It’s so simple, but it can be hard to accept. You are the one who makes yourself happy with your own choices. Another person cannot make you happy or grateful. Only you can do that. But something amazing happens when you express gratitude often – your relationships open up and become better. Those that don’t, you start to recognize for what they are and let them go.
Become Physically Healthier
Being grateful for the ability to move and breathe will eventually cross over into wanting to ensure that you can always do that. Therefore, you’ll be more motivated to go on walks, eat right, stay hydrated, and live in gratitude for every aspect of your life.
Increase Your Mental Dexterity
The ability to take lemons and turn them into that refreshing drink lemonade will be developed by keeping a gratitude journal. The main reason is that you will learn on even a bad day to pick out the good in it. That requires a good imagination and creativity and thinking on your feet.
Feel Less Aggression in Your Life
It’s hard to feel aggressive if you are happy and grateful. You can be angry about injustices in the world without being pushy. But if you feel angry a lot due to your life, it’s due to not finding gratitude for the things in your life. There is always a reason to be grateful.
Act and Become More Empathetic
As you write more and learn to forgive yourself as you seek to fill your mind with thoughts of gratitude, you will start seeing others differently. You’ll have more ability to put yourself in their shoes and see things from their way without judgment. It happens when you learn to forgive yourself.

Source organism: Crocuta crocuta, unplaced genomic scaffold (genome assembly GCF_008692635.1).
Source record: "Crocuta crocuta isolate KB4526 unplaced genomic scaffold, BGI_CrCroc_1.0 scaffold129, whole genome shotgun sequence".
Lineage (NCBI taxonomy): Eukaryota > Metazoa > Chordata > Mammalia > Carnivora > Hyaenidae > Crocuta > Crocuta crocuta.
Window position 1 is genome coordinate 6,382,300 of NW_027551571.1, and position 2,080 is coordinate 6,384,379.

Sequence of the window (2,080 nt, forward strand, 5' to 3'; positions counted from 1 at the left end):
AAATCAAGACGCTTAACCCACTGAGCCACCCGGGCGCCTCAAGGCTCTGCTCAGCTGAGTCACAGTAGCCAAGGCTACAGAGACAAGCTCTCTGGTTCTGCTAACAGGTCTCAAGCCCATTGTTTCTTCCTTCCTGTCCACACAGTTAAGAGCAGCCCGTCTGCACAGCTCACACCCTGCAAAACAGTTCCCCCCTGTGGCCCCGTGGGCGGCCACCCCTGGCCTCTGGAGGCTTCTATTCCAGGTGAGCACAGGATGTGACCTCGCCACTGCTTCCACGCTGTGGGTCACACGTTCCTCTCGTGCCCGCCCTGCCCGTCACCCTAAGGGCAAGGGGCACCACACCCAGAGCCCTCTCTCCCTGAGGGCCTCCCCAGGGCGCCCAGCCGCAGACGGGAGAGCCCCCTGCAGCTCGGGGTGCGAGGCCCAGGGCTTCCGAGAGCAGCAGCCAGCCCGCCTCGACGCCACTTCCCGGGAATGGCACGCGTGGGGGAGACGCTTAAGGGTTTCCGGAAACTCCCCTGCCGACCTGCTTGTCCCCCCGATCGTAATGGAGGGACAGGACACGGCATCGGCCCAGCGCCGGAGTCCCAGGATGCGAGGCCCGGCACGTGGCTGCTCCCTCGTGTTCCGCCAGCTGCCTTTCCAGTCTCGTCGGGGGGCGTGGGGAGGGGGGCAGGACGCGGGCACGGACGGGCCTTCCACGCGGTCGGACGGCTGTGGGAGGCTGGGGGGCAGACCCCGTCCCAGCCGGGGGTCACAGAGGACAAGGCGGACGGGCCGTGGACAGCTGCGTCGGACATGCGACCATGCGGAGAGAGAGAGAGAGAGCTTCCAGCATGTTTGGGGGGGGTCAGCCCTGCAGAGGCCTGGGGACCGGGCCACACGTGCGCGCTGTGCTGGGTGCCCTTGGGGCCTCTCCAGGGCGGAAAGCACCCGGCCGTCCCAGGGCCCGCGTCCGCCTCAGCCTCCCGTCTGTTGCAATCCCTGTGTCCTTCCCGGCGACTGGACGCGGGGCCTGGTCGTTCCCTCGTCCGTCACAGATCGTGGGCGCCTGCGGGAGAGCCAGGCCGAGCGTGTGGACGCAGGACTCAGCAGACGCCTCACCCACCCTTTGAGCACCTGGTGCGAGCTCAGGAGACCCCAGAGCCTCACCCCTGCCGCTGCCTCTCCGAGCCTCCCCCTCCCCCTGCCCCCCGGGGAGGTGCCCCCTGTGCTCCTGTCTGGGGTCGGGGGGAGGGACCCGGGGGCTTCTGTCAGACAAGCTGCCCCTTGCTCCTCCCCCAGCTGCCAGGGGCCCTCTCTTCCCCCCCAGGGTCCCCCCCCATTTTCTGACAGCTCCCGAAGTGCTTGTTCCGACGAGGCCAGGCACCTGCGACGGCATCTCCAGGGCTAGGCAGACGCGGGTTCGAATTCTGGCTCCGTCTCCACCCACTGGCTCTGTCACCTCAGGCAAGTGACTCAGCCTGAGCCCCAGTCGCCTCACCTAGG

Get More Restful Sleep
If you’re not anxious but go to sleep each night feeling thankful for everything you’ve experienced (or at least most of it), it’s easier to sleep because you have less anxiety.
Get More Done Every Day
Due to feeling more rested, less stressed, and more grateful, you’ll have a lot more energy to get things done every day. That’s always going to make you feel even more thankful because good things happen due to productivity.
Feel Better about Yourself
You can’t help but feel better about yourself when you have improved so many good qualities about yourself. Your self-esteem will go up when you express gratitude for what your mind and body can do for you.